At this point, I came to the assumption that the miners were making the money here. Miners (in the sense of a crypto-currency) are the people or machines that run very complex mathematic equations which in turn are used to confirm transactions within the system. Because there is no central bank as such, the network itself if self-governing, thus the people or computers that take part in this job are rewarded with currency of their own. Generally, this is a VERY small amount, but with enormous computing power, these amounts can add up to large amounts.
Having decided that it was perhaps better to leave my ‘investments’ alone, I began looking into mining. Now Bitcoin and Ether are well established ecosystems and thus the computational power needed to mine their currencies has become very large. In fact, so large, that most Bitcoin and Ether mining is now carried out in large data-centres with thousands of custom built systems (or Asics), these have been constructed specifically to mine both Bitcoin or Ether. These data-centres generally exist in Iceland, China or other operations running from very cheap renewable energy sources such as geo-thermal or hydro-electric sources. This effectively puts the mining of both Bitcoin and Ether out of the hands of ‘Joe Public’.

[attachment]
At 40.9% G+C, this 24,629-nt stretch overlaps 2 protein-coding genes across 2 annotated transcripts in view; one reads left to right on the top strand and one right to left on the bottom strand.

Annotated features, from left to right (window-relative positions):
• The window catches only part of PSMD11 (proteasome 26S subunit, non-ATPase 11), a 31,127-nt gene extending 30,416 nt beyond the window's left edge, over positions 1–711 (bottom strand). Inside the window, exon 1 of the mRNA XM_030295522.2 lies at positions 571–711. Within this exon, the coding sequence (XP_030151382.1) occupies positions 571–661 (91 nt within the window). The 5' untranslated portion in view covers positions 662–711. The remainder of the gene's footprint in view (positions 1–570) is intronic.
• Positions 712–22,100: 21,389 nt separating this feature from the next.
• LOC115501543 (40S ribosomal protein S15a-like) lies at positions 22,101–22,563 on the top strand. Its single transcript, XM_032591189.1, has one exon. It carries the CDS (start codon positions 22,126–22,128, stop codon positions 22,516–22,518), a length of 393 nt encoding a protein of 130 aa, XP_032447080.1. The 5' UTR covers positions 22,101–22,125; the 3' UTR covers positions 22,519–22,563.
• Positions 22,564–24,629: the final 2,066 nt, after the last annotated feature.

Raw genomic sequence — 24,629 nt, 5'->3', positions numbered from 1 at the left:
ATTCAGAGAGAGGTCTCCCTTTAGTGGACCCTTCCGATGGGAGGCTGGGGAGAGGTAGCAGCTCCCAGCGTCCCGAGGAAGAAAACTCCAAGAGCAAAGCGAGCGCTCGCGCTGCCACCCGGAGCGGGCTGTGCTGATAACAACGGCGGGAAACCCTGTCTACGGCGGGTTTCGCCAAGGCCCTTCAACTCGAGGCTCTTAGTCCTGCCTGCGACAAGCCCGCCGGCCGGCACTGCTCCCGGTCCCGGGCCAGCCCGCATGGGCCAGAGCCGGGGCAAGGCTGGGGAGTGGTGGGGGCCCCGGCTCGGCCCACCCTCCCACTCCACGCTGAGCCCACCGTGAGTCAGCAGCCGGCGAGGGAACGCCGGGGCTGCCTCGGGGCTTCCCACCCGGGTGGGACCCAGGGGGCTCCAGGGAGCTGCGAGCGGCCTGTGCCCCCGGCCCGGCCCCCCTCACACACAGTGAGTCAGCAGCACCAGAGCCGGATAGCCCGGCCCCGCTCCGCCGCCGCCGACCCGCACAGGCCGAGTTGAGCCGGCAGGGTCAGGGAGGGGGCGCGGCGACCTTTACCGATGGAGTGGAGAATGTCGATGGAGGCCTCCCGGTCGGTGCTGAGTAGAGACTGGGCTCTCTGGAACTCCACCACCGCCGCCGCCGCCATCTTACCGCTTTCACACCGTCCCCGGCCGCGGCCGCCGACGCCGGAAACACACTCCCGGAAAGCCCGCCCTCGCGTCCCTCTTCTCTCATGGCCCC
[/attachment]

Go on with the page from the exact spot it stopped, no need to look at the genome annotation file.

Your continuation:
This is not to say that you couldn’t build your own mining ‘rig’ or buy a pre-configured rig, but the cost of constructing it and the low return would mean that simply buying the currency would be a better bet.